Math Review of Binomial Distributionshttp://schooltutoring.com/help/wp-content/uploads/sites/2/2014/06/Binomial-Distribution-2.jpg 849 565 School Tutoring School Tutoring http://1.gravatar.com/avatar/78d03a5c650efdb2b2c5c83686f0c95a?s=96&d=mm&r=g
A binomial experiment has a fixed number of independent trials, and each trial has only two possible outcomes. Each of the trials has the same probability of success. The probability distribution is called a binomial distribution.
What Types of Problems Are Binomial?
All the characteristics of a binomial experiment are present, then the distribution will be binomial. A quiz has 8 questions, and each question has 4 alternatives. If a student guesses randomly on every question, what is the probability of getting 5 or more correct? It is a binomial experiment because it has a fixed number of trials (8), and the student is guessing randomly, so each question is independent of every other. Each question can either be answered correctly or incorrectly. In addition, each question has the same probability of success.
What Types of Problems Are Not Binomial?
In a problem that is not a binomial problem, all the characteristics are not present. For example, suppose a standard deck of cards is used, and the number of aces in 5 trials are recorded, but the cards are not replaced after each trial. It is not a binomial distribution, because every trial depends on one another. During the first trial, the population of cards is 52, the second, 51, the third, 50, and the fourth 49, so the trials are not independent. Similarly, if there are three possible outcomes, rather than two, the problem will not be binomial.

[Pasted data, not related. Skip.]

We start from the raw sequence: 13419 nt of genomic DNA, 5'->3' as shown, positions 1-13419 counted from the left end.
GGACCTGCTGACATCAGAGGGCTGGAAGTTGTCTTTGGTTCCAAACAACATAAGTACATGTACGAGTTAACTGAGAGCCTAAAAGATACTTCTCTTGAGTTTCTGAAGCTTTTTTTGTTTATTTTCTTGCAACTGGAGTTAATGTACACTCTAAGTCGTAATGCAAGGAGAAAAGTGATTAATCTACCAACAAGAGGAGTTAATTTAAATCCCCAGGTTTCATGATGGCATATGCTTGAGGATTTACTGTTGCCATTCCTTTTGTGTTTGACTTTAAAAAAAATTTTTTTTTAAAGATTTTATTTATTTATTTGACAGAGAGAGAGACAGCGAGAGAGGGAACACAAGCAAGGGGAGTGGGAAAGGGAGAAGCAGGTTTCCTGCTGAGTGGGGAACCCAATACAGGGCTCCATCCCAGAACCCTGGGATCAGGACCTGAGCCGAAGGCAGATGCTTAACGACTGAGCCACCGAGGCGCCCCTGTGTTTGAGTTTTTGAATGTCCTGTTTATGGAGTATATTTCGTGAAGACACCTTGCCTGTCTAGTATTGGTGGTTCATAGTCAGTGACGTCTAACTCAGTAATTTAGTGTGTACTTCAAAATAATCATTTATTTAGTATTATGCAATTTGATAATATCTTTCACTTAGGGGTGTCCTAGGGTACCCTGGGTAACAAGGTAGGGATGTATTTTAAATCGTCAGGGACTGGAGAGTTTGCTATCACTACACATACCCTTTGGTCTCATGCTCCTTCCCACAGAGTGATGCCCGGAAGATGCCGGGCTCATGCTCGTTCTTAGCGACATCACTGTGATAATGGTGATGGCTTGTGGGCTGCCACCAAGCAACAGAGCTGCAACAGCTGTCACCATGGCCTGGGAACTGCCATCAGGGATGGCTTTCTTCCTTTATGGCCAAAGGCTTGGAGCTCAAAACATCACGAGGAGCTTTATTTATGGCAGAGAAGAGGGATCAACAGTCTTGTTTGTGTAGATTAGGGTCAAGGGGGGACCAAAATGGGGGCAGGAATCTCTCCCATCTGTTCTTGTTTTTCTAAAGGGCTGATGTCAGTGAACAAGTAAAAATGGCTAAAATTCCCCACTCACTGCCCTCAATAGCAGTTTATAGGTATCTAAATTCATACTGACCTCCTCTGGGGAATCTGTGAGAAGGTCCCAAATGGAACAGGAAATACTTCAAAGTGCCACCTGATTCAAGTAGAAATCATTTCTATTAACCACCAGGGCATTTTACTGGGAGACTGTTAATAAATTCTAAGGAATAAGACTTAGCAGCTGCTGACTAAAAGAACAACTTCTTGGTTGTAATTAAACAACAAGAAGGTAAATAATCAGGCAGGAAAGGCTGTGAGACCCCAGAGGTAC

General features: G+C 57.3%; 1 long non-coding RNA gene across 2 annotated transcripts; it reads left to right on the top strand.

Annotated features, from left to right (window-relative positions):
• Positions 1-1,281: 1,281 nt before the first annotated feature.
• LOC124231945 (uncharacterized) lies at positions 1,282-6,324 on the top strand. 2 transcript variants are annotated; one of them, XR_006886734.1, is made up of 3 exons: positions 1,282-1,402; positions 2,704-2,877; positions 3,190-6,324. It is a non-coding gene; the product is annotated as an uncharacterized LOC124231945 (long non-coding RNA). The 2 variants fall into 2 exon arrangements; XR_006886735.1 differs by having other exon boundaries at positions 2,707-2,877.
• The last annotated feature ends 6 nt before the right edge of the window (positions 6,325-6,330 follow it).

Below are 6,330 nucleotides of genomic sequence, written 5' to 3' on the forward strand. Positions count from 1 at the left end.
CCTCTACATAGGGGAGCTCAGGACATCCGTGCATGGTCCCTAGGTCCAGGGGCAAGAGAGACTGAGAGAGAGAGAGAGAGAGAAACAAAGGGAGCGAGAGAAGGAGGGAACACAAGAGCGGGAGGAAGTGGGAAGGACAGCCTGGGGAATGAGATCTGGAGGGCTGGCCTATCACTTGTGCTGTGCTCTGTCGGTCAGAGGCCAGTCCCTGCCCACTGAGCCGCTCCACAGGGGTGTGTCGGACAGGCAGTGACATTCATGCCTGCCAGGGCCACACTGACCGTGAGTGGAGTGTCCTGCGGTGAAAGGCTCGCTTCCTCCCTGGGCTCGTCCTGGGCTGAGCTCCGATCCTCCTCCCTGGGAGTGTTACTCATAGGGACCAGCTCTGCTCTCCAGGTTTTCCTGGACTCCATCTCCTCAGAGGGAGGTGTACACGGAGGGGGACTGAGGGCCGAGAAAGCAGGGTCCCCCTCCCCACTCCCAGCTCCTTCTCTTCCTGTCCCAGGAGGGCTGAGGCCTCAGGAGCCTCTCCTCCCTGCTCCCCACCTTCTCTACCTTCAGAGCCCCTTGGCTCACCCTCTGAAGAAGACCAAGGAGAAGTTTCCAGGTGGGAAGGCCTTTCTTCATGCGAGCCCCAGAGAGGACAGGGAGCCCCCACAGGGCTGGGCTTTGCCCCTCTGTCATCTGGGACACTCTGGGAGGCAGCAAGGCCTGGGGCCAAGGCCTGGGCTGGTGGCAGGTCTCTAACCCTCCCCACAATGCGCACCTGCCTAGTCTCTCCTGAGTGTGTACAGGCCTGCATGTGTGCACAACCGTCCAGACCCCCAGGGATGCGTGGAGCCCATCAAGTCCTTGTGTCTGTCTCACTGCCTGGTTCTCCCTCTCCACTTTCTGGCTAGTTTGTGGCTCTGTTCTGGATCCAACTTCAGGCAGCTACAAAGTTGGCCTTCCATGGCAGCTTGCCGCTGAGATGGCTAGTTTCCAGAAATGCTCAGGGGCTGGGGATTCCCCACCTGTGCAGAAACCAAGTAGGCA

What Does a Binomial Distribution Look Like?
A binomial distribution is symmetrical, with the smallest values on either side of the mean, when it is graphed with the probability held constant, the number of trials on the x axis and the function on the y axis. The more trials are done, the more the distribution spreads out, and the more the distribution flattens.
How Is the Binomial Distribution Used?
Many types of real-world situations have a fixed number of independent trials with only two outcomes. For example, treatments often have outcomes of success or failure, basketball players either hit or miss free throws, and potential voters either cast their votes or not in a particular election. Binomial distributions can be used to determine the probabilities of those events and others like them.